------ , ----- , ----- ; ----- 1----- ! ----- 1----- 1----- f
-

I
1 .3 9
1 .4 2
1 .3 5
1 .3 4

S to c k h a n d le r s and t r u c k e r s . hand
M an u factu rin g ......................
N onm anufacturing ................
P u b lic u t i l i t i e s * . . .
W h o le sa le tr a d e ...........
R e t a il tr a d e ..................

.7 5

180

-

1

2
2
2

-

2
1
1

2

7
7

21
2

2

19

5

1

2

-

1

2

6
1

3
3

3
3

9
9

-

6
6

3

7

1 ; 1?

16 1
2!
14

-

1 I 13
1
1

8

60

19
19

68
22

60
57
3

18
7

1

1

18

4

14
5

15
15

-

19
19

-

3,

2

21
18;
2 ! 15

i ! 19
l i
7

123

4

46 i 119
46
37
63

144
24

120
19
95

6

9

10

10
2
8

24
24

-

-

6
2

22
2

23
23

46
40

2
21

30

66
20

10

19

3
3

14
14

318

1
1

32
16
16
-

5

8
44

23
8

17
16

3
-

35
17
18
3
15

30
288
236

18
18

-

27 - 1 9
16

16'
lli
4

3
3

2

JZ
J___ =
T
=

151
91

____2 ____ -

1

-

3

15

1.

15
13

3
3

3
3

-

3

_

3

34

_

2
7

18
15
3

2

9

14

-

9,

3
3
-

-

2

2

-

l
Truck d r i v e r s , l i g h t (u n d er lj- t o n s )
M anufacturing ........................................
Nonm anufacturing .................................
P u b lic u t i l i t i e s * ...................... .
W h o lesa le tr a d e .............................
R e t a il t r a d e ...................................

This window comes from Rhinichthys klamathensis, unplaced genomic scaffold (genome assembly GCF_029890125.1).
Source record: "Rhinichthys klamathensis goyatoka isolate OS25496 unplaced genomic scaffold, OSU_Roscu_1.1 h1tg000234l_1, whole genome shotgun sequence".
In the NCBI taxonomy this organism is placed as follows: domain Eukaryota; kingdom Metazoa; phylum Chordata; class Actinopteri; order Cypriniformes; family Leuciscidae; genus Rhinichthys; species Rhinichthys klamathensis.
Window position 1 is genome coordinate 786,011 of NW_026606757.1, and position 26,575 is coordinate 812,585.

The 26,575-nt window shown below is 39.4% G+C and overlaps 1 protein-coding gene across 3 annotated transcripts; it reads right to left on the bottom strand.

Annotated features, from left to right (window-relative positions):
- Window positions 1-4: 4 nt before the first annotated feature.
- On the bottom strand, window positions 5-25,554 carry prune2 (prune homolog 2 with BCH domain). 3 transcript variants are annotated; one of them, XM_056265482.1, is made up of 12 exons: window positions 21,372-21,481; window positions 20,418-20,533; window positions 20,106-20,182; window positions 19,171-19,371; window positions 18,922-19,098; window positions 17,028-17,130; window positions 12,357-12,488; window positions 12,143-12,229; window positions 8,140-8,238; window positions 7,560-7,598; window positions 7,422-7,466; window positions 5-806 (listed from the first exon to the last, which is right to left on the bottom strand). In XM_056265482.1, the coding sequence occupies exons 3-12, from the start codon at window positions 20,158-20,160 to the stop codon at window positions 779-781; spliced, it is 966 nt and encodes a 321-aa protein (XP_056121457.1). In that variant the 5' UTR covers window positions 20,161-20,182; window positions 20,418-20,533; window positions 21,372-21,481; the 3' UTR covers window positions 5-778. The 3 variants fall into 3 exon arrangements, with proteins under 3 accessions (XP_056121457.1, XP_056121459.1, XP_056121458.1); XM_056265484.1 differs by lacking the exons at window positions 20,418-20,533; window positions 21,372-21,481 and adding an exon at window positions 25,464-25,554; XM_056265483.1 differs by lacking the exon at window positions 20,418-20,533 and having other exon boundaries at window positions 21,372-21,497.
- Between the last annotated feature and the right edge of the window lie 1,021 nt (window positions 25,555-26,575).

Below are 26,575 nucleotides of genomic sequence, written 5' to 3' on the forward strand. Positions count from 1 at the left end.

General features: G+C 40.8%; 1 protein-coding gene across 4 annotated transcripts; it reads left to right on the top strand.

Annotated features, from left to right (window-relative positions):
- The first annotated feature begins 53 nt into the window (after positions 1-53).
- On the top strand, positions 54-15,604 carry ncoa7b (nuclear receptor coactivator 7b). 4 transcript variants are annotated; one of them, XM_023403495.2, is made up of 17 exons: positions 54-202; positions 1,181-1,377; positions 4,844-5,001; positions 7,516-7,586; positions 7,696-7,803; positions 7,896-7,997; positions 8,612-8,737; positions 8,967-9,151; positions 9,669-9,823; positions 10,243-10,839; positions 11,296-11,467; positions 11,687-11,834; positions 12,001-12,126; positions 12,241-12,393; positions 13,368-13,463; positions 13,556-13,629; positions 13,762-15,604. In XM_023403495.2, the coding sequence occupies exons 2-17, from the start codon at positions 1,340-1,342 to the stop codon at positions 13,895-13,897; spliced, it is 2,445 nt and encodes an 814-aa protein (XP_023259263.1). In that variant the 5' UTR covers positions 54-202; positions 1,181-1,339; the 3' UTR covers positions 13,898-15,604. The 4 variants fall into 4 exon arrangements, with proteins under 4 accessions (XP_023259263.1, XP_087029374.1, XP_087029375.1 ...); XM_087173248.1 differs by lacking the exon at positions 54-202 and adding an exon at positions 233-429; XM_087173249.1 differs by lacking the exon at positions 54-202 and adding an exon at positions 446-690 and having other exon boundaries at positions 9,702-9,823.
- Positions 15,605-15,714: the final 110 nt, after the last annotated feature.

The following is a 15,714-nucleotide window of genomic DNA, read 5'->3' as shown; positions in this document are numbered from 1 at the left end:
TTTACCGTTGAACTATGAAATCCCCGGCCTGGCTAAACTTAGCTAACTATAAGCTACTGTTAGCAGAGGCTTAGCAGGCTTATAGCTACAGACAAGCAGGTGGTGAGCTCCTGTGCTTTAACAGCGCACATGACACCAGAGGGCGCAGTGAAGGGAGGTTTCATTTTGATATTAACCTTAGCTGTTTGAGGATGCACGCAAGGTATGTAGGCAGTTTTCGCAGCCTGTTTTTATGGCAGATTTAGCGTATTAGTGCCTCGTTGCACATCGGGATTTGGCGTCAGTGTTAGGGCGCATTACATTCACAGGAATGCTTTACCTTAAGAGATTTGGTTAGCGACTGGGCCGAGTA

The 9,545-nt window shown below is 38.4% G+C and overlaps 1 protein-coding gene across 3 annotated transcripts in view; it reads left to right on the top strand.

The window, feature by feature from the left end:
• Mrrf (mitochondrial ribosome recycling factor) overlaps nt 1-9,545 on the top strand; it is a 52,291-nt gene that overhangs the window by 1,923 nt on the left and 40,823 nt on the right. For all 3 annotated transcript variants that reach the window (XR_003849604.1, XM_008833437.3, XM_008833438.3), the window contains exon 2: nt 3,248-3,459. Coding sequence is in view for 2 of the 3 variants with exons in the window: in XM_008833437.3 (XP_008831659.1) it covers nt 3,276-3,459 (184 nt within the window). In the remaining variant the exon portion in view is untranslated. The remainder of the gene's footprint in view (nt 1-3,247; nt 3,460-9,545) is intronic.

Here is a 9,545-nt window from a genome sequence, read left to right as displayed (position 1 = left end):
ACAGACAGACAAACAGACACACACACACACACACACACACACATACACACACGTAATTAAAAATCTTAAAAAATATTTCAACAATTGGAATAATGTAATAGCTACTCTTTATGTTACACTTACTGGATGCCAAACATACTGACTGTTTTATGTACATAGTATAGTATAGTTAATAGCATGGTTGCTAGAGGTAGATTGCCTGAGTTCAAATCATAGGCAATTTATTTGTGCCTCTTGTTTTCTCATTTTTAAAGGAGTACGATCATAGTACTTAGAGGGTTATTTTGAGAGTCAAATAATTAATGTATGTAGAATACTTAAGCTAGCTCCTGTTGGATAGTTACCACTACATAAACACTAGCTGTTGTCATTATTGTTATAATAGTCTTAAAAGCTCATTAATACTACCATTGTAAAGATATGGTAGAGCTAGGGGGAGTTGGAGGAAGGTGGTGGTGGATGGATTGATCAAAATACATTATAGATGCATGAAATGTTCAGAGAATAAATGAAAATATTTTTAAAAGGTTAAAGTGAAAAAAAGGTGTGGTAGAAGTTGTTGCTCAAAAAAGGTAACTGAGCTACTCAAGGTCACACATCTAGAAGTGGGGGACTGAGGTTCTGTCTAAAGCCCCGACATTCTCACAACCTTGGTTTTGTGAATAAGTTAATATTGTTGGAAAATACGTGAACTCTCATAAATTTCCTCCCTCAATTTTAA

350

88
262
121
86
45

Truck d r i v e r s , medium ( l £ t o and in c lu d in g
4 t o n s ) .....................................................................
M a n u f a c tu r in g .................................................... .
Nonraanufacturing ...............................................
P u b lic u t i l i t i e s * ...................................
W h o le sa le t r a d e ......................................... .
R e t a il t r a d e .................................................

Truck d r i v e r s , h eavy (o v e r 4 t o n s , t r a i l e r
- - t y p e ) .......................... ..............................................
Nonm anufacturing ...............................................
W h olesale t r a d e ...........................................

T r u c k e r s, power ( f o r k - l i f t )
M an u factu rin g ....................
Nonm anufacturing .............

Watchmen .................... .
M an u factu rin g . . .
N onm anufacturing
R e t a il t r a d e ,

1/
2J
*

; 1 .2 6
! 1 .2 6

|1
-

1 1.26
i 1-35
1 1 .2 4
! 1.11
!

-

I 1 .3 7
---- ! r a t ” '
1 .3 8 ;
334
140
: 1 .4 2
1 .3 8 1
67
127
1 .3 5
5 39

124

_
- -

-

-




-

-

-

6

1

3

3

14

-

-

-

-

3

-

-

-

-

-

11
2

3

9

8

-

77
70
7

5
4

1
1

7

-

6

!

44

I
I

49
18
31

81
39
42
22

95
15
80
47
30
3

105
105

98

1 .6 5

3
3

1 .3 5 |